So I conclude that the William mentioned in the will very likely is the one born in Hurst in 1682. Not absolutely proven, but good enough until any contrary evidence is found.
SECOND PART: Old wills are fascinating, and often frustrating. Hard to read, full of archaic language, old letter forms that haven't been used in centuries, often poor quality images as the documents deteriorate with age. We're fortunate here. The image (courtesy of the West Sussex Record Office) is excellent, and apart from a few words that are not necessary for us, the text is easy to decipher. Here is the image. And here is a transcript. The second page is in Latin, and I have not translated it; I believe it is merely a formulaic attestation of the will from when it was "proved" or presented in court. Here is an annotated version of the will, with modernised spellings and explanatory comments.
Note first that there is no indication William is away from the area. It might have said, "my nephew, now in America." Or "my nephew William, but if he not be found in this county, then...." When I obtained the will, I was hoping to see something like that. But no. He is treated just like everyone else. In addition, he gets much of the estate, following the "life estate" left to his mother and his widow. And most important: William is made Executor. It is all but inconceivable that a person who hadn't been seen in seven years -- and who, as far as they likely knew, might no longer be alive -- would be named as executor, with no provision for a substitute. It took literally months for mail to cross the Atlantic. Administering a will from America would have been all but impossible. I cannot believe it would have been attempted.
All in all, I am convinced that the William Kentfield born in Hurst in 1682 remained in England. He probably was the "William Kemfield" who christened a daughter Catharine 18 March 1714 in Tillington (where his brother James was born), and perhaps the William Kentfield who (with wife Catherine) christened a son Thomas 27 March 1724 in North Chapel, which adjoins Tillington and is where his brother James died. Final proof might come if we could find a court record of the administration of John Edsaw's will, but I do not think any such record now exists. A will by William Kentfield -- in Massachusetts or England -- might also confirm my belief, but I am quite sure no such record exists in America, and have not yet found one in England.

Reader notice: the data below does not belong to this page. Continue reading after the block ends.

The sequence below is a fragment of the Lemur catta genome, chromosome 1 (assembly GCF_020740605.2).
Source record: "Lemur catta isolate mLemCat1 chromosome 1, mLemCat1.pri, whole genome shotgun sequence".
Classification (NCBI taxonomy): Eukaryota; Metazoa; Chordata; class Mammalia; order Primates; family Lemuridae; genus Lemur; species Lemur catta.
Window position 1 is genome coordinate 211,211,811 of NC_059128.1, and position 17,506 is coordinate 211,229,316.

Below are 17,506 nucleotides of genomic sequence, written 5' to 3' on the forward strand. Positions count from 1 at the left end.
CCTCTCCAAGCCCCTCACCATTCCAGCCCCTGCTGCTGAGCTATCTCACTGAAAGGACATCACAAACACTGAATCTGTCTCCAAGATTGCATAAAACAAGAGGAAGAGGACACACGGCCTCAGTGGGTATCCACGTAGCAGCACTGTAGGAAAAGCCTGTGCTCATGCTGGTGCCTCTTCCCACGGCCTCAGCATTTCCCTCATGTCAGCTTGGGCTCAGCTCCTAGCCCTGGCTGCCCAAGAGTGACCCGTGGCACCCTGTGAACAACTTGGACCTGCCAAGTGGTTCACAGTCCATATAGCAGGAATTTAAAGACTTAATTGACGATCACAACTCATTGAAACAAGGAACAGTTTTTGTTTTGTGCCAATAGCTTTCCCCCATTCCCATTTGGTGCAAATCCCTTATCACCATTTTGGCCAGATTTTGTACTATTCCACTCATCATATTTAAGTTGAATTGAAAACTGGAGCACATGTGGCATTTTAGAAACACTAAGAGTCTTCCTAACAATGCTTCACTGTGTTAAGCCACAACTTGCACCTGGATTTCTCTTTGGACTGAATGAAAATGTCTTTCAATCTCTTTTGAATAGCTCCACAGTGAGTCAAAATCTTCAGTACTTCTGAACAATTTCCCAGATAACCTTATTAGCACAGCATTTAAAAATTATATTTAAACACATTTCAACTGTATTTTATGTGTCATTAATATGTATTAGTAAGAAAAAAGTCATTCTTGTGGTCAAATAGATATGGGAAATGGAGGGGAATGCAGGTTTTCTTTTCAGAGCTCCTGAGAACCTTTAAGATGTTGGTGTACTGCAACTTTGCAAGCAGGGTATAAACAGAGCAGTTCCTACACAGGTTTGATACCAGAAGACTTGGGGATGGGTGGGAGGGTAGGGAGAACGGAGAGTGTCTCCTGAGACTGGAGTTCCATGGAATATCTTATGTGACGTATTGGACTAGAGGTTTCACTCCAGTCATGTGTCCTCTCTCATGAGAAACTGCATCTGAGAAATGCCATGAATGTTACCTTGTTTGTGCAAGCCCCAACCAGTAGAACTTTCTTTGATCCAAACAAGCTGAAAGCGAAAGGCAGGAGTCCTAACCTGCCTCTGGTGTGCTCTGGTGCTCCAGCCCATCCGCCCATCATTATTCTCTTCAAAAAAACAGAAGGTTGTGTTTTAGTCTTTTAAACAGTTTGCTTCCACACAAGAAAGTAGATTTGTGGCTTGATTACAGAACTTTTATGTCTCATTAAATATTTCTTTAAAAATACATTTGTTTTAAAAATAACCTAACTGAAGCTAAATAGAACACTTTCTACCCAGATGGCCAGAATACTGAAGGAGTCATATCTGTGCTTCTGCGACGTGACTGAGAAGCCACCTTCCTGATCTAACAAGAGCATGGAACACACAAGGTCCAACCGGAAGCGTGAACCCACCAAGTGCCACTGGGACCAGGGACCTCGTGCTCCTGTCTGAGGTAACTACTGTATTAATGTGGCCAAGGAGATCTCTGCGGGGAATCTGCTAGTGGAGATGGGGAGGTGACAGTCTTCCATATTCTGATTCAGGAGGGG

So where does all this leave us, in the hunt for our very own William Kentfield?
Better off than you might at first think. The Kentfield name, including all its variants (even Canfield and Camfield), is quite rare in England. So it is possible to find all occurrences in the IGI and work with them. The endless creativity of phonetic spelling complicates the job, but it can be done. Unfortunately, we know that not all parish registers from that time exist or were captured in the IGI, so we cannot be complete. But we can go a long way. And through this, we know that there were Kentfields/Canfields in Northamptonshire (but no suitable Williams have been found there), in Berkshire (and we now know that the only plausible William there is not the right one), and a few scattered here and there. BUT: there are lots of them, including a number of Williams, in Southeast England, in the counties of Sussex, Surrey and Kent. And the very document that disproved the Hurst William also connects at least some of the Berkshire Kentfields with the Kentfields in the Southeast. This is a step forward.
In addition, I have recently learned there were Kenfields in Hertfordshire -- including Williams.
So we now concentrate on those
counties. Tillington in Sussex is close to the border with Surrey.
There were Kentfields in Godalming, Surrey, just 15 miles away. Over in
Godstone and Bletchingly, about 30 miles away, there were more, and
that is very near Kent. Hertfordshire is directly between Northamptonshire and London.
There were Kentfield/Canfield/Camfield/de Camville families in these areas at least back to the 1200s. And there were Williams. So now we concentrate on them. And the hunt goes on.